Tell us about the experience of being outside, looking in — however you’d like to interpret that.
I have spoken of, on this blog, of the bullies I had to put up with at primary school and early high school. It was torture. I was a small kid, the youngest in his year by several months, from the rural countryside with a slight lisp (which left as I moved towards upper primary). I had just moved to the city to attend school, and I was travelling for two hours up and two hours back in a car to get to and from school. Exhausting physically and mentally on an eight year old kid who knew nothing of city life, who got a bad time from inconsiderate teachers who knew nothing of the feeling of being on the outside.
People underestimate the power of small kids on other kids. Even in what I thought was a modern society to be growing up in I got a bad time, and this affected my schoolwork. I got annoyed, I got stressed out – yet I managed to keep myself in check better than the bullies who got away with murder, so to speak. It’s frustrating even now for me to have someone disregard your efforts, through all you may encounter in life. Some people may say that by hating others disregarding your efforts you are a self-centred person. Well it’s the exact opposite because I hate being centre of attention, I generally don’t think about myself.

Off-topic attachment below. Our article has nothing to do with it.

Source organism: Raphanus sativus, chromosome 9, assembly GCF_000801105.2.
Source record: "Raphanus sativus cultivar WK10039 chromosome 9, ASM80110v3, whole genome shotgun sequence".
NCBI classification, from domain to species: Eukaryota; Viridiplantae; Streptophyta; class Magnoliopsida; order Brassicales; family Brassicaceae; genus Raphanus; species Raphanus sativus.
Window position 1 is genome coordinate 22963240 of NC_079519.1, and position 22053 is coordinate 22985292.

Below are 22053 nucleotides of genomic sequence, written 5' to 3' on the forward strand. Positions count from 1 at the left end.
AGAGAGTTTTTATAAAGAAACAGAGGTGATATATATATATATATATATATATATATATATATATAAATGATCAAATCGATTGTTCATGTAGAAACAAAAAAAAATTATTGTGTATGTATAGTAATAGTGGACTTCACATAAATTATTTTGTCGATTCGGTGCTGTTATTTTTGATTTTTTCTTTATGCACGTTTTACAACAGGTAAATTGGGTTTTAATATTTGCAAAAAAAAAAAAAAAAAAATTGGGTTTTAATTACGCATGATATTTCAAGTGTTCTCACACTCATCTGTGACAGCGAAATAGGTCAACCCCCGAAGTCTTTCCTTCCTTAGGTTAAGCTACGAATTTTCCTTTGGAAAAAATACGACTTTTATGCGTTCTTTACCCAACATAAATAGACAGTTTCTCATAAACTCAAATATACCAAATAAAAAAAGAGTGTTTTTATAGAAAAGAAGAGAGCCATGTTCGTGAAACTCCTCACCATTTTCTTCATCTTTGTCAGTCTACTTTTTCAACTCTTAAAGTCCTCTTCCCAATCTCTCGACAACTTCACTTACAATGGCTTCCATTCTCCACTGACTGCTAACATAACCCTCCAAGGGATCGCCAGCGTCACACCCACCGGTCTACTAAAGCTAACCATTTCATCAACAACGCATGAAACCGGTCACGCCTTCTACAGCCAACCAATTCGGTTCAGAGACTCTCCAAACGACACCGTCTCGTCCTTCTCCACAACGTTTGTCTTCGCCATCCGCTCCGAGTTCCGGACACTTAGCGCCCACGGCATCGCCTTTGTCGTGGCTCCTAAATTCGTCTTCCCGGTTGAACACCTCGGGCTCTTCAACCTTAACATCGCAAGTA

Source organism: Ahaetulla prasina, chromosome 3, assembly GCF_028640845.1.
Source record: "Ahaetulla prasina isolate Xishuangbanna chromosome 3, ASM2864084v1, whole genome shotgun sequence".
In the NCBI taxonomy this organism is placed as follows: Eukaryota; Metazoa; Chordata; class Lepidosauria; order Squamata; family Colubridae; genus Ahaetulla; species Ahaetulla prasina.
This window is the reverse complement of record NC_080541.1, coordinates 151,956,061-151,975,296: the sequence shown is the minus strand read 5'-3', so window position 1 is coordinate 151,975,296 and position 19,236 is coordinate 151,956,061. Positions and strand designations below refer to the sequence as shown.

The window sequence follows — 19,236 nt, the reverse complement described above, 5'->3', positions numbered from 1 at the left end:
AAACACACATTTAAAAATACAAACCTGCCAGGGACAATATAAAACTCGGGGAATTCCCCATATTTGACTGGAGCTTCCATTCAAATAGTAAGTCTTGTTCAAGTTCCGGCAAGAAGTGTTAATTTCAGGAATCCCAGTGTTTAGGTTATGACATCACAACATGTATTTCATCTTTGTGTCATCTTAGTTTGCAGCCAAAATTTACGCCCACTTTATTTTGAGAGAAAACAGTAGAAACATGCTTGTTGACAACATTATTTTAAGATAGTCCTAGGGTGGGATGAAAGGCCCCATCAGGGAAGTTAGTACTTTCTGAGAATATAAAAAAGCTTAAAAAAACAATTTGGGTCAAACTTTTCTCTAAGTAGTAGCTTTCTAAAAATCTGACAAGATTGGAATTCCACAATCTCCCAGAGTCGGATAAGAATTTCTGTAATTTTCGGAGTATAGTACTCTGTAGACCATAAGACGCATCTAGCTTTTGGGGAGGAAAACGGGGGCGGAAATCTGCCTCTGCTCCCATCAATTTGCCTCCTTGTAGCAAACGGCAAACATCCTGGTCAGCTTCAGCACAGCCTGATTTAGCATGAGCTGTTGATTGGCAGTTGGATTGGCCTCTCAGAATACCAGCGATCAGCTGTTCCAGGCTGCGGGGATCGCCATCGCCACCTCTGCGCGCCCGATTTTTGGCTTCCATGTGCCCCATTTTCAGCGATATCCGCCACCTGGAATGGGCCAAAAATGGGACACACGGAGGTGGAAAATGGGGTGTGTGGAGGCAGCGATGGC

I spent last night writing two pages of thoughts (which I never do) on paper, explaining to myself what I feel like, gaining some kind of idea of what might be the cause of what I’m feeling right now, even if it isn’t dealing with bullies. Complications have made me somewhat uneasy and now I have this buzzing energy inside my head, noticeably at night, like I’m on edge. This has resulted in a week’s worth of insomnia. I’d prefer not to say what it is that’s bothering me on the blog, but I can tell you this: I feel like I did. I feel like an outsider. I feel like my efforts are doing no good. I want to do good. I heard a Priest (which is surprising since I am not religious in any shape or form) tell the story of the three brothers, the camels and the Magi, which is also a popular maths puzzle. Despite not being religious there is a lesson learnt here:
“No matter how poor you are, you can share and give emotionally, physically and in your worldly belongings. By not sharing and giving these things, even if you yourself are poor, you will never get anything out of it. Nothing will come of it. But by sharing you will help. You may [such as in the story he told] even get a profit.”
It caught my ear, because it is of particular relevance to myself. I give. I am actively giving more. I am actively learn how to give more. But what happens when you lose faith in yourself? What happens when you feel singled out? You begin to feel on the outside.